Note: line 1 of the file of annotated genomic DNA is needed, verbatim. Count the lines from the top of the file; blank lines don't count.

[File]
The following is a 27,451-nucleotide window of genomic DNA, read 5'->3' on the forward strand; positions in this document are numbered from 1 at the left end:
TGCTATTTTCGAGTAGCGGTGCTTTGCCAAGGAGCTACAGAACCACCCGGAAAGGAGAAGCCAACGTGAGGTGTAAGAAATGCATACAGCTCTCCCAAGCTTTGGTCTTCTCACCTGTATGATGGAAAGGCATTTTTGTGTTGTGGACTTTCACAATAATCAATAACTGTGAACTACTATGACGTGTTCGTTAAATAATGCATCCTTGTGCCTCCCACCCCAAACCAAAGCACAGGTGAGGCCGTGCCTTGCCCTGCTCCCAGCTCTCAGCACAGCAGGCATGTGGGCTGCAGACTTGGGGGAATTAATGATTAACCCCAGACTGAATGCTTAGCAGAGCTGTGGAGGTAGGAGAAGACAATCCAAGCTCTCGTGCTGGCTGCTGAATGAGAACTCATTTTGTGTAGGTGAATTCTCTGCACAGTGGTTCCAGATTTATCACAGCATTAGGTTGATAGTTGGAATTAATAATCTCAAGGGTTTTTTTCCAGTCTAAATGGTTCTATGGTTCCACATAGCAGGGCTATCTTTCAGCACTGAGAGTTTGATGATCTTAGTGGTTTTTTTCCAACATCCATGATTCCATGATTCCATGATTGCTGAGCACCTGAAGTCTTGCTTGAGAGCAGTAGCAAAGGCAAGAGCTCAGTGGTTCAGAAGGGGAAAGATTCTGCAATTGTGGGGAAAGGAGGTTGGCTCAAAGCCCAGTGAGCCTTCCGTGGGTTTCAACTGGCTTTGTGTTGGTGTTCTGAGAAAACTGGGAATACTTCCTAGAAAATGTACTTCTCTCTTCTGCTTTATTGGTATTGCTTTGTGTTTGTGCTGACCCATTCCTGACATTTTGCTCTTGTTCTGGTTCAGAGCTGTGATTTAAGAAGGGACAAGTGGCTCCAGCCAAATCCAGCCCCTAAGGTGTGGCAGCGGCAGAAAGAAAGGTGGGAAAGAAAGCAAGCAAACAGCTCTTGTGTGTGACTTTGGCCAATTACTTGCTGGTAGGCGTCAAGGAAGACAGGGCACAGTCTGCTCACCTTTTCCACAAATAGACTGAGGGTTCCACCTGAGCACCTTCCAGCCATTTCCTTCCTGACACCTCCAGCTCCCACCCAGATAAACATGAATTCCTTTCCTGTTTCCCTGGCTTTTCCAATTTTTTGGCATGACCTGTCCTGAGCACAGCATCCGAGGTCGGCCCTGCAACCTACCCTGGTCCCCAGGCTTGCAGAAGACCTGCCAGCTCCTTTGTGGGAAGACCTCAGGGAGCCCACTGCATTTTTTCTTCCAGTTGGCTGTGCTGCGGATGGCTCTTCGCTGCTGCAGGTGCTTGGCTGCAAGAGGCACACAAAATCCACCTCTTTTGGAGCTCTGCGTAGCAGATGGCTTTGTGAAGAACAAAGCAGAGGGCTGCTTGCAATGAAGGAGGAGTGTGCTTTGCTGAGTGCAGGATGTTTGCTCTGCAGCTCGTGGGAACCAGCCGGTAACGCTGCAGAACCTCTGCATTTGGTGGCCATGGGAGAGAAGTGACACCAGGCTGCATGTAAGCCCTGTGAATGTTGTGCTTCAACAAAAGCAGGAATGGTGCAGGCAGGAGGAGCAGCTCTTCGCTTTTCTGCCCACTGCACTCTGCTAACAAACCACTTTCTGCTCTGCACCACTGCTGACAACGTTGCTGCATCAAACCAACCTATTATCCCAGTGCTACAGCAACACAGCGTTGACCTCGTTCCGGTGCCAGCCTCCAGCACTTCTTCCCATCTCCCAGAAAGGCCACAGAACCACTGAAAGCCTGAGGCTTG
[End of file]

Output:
The following is a 27,451-nucleotide window of genomic DNA, read 5'->3' on the forward strand; positions in this document are numbered from 1 at the left end: